We’re working from home until further notice, but remain fully operational with uninterrupted access to all our systems.  So it’s very much business as usual.

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A bit about me

I grew up in the Norfolk Broads, where we were surrounded by nature and would often wait patiently to spot a bittern booming or a common crane amongst the reed beds. Also, living next door to my life-long naturalist and filmmaker Great Uncle, an early thrill was instilled through watching his own wildlife documentaries of Africa, including the wildebeest migration he was lucky enough to see at a time when crowds were scarce. As children, that anticipation and excitement of what might be around you is the same as I feel now whenever in Africa. My favourite time in the African bush is the early morning as the light gently rises, seeing the stillness and the plains game that have survived the night – there is always a lot of hope in the new dawn!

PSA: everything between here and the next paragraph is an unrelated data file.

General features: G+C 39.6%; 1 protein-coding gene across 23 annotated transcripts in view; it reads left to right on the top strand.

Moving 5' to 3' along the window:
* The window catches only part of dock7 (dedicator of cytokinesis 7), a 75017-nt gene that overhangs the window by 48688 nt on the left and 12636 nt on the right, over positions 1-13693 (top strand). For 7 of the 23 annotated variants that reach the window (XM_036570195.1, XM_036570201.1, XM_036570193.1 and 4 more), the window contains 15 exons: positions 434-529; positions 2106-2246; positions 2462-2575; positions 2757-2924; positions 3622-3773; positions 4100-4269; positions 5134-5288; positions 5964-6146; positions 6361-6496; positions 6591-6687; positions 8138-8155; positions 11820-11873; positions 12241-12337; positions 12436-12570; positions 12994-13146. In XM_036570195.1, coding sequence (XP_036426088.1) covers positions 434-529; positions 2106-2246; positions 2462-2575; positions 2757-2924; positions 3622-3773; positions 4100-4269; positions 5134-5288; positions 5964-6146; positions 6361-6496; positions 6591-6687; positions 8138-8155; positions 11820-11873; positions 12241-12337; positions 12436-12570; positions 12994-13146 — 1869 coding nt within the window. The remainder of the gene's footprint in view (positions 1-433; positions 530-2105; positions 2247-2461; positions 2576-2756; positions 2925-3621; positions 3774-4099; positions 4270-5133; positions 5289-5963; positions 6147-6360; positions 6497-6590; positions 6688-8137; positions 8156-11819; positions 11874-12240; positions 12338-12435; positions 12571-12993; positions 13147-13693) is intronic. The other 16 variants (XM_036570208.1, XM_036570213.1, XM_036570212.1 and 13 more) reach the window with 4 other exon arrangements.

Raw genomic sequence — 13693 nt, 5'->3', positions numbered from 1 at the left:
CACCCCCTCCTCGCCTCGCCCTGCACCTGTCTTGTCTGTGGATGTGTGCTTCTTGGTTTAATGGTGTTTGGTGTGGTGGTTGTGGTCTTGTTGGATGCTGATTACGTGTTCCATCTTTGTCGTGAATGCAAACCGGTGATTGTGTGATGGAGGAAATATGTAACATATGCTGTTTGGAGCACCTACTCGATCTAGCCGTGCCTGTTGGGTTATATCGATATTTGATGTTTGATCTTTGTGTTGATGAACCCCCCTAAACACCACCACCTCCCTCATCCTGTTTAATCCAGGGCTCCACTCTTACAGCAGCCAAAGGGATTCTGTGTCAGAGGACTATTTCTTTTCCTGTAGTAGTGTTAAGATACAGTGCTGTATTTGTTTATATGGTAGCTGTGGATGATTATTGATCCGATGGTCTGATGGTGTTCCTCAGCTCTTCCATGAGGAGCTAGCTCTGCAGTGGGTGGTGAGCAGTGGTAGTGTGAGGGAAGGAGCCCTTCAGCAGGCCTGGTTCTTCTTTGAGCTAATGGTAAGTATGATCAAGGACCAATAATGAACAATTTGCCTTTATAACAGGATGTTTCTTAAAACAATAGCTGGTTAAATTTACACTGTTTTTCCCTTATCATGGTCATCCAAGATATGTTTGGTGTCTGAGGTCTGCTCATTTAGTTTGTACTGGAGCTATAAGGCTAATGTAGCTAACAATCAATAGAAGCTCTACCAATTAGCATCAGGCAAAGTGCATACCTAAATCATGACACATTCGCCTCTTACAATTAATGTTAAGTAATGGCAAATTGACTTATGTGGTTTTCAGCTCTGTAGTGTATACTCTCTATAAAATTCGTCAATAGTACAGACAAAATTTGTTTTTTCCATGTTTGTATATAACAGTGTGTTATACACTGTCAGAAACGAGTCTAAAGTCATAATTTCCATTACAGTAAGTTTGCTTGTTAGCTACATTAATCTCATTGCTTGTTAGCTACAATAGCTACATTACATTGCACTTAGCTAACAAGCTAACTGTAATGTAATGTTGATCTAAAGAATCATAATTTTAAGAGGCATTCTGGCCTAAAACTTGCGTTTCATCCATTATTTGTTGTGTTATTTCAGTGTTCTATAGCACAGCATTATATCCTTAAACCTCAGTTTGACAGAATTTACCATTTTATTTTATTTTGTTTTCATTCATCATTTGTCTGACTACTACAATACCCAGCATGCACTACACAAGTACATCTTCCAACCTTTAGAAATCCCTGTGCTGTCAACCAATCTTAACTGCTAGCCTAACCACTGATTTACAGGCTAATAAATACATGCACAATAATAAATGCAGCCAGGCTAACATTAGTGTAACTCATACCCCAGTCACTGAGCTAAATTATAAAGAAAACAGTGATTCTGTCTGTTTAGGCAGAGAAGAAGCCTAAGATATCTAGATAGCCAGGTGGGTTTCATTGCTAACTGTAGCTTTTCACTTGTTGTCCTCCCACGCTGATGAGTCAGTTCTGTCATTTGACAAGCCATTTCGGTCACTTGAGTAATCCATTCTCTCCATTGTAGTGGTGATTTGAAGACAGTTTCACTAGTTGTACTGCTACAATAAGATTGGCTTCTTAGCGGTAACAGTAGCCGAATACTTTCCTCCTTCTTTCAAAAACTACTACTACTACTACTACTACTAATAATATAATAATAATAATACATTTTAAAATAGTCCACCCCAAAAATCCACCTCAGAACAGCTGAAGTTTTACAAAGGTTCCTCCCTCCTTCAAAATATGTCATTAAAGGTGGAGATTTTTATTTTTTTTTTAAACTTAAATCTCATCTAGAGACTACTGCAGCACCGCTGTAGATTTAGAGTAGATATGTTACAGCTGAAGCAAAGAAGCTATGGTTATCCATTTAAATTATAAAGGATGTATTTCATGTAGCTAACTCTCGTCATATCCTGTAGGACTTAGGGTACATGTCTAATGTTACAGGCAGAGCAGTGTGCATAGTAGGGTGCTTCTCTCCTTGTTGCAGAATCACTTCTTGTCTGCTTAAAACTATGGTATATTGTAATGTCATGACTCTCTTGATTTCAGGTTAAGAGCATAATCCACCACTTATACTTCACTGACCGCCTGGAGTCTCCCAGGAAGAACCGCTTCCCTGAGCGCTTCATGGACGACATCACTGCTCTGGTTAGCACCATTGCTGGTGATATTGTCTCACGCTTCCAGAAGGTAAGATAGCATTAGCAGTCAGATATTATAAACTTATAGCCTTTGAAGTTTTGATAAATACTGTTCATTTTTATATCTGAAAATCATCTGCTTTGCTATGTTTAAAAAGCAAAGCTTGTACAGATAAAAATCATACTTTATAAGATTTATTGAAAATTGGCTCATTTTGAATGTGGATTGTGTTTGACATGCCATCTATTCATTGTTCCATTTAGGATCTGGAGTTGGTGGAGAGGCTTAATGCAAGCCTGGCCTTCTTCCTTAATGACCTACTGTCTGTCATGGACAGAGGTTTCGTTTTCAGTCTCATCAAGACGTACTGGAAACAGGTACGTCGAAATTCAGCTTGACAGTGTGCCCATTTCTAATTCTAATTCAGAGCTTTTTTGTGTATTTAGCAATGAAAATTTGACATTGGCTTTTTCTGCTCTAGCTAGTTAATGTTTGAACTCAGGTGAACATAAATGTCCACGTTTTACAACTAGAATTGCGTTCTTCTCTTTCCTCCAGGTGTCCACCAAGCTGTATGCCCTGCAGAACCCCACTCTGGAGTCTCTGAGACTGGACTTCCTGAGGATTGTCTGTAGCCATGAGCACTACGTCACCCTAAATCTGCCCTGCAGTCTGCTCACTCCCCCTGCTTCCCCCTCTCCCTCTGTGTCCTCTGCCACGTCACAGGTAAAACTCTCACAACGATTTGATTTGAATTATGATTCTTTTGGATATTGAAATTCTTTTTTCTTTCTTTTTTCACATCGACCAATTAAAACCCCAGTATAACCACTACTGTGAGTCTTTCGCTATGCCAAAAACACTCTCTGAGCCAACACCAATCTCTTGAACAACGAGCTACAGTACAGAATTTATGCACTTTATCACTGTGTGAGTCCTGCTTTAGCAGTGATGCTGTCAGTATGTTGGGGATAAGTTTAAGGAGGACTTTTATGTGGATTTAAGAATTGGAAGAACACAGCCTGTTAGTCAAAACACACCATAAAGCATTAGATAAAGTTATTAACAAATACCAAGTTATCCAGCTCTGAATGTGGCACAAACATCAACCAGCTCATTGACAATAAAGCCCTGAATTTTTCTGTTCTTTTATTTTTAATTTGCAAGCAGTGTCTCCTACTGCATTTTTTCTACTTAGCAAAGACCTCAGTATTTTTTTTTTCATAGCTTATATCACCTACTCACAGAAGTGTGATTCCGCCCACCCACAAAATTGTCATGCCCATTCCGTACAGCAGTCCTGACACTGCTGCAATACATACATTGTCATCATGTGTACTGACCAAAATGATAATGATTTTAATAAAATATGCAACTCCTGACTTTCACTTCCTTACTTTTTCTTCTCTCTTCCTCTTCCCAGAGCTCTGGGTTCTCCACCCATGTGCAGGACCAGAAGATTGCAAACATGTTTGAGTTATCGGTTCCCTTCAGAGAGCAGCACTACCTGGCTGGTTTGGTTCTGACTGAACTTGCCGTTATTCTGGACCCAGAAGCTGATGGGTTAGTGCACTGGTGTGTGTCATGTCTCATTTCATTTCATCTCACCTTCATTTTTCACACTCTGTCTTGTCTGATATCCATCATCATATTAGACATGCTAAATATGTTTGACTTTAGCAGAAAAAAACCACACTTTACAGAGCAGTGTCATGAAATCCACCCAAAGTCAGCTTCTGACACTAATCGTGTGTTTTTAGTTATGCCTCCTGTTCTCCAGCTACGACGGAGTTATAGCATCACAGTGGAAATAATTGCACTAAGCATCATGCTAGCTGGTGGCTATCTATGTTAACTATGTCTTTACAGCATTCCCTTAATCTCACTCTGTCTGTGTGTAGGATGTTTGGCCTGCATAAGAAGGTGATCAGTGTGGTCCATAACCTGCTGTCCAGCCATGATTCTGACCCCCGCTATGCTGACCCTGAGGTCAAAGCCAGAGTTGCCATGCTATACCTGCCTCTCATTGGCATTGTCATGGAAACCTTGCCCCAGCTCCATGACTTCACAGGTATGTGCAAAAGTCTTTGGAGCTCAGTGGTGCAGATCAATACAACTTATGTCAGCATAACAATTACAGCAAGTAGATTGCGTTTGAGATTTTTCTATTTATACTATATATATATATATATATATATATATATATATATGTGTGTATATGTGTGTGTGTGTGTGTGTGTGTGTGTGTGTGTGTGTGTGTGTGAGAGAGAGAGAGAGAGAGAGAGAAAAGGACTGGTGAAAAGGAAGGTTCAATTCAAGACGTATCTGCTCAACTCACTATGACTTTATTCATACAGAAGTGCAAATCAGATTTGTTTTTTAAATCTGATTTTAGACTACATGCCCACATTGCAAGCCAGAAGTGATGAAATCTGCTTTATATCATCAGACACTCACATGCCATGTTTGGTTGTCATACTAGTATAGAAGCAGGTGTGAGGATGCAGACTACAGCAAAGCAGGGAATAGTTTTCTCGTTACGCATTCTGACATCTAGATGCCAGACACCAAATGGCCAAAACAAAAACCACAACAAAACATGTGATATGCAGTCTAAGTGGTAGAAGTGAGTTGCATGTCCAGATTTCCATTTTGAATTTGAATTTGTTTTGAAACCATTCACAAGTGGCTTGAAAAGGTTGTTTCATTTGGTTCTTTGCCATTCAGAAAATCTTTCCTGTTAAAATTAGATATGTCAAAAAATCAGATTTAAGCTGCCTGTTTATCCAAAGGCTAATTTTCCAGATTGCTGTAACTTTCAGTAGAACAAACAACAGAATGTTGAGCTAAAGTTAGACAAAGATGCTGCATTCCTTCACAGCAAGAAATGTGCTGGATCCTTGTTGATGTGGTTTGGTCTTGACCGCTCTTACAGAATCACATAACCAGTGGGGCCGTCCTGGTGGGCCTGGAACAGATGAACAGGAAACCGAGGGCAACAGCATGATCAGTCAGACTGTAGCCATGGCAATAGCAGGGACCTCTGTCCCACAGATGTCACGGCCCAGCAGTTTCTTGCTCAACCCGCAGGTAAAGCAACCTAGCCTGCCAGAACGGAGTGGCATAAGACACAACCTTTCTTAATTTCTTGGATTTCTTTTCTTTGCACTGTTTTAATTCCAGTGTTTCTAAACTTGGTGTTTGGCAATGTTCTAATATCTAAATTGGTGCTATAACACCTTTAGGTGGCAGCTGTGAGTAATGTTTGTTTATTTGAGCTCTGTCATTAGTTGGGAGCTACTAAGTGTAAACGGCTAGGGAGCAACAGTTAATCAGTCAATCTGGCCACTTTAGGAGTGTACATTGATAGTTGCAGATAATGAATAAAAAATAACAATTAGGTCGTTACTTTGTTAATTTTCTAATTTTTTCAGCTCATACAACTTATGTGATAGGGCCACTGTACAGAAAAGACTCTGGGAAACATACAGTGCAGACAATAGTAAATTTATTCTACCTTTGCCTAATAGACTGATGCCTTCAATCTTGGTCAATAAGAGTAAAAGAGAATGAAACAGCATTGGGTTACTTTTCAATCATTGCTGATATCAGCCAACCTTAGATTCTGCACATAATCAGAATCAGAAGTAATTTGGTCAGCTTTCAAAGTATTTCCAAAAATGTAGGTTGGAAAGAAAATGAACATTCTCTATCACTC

My own adventures have led me to South and Central America and parts of Asia; however the warmth of the people (and sun!), the freedom and wilderness, the wildlife and the endless opportunities to explore in Africa offer, for me, the greatest excitement. Memories of tiger fishing on the banks of the Rufiji River in the Selous, chimpanzee trekking in the Mahale Mountains and riding on horseback to a sleep-out set up under the stars in Laikipia are all mini highlights – each making you learn and yearn for more!

My favourite place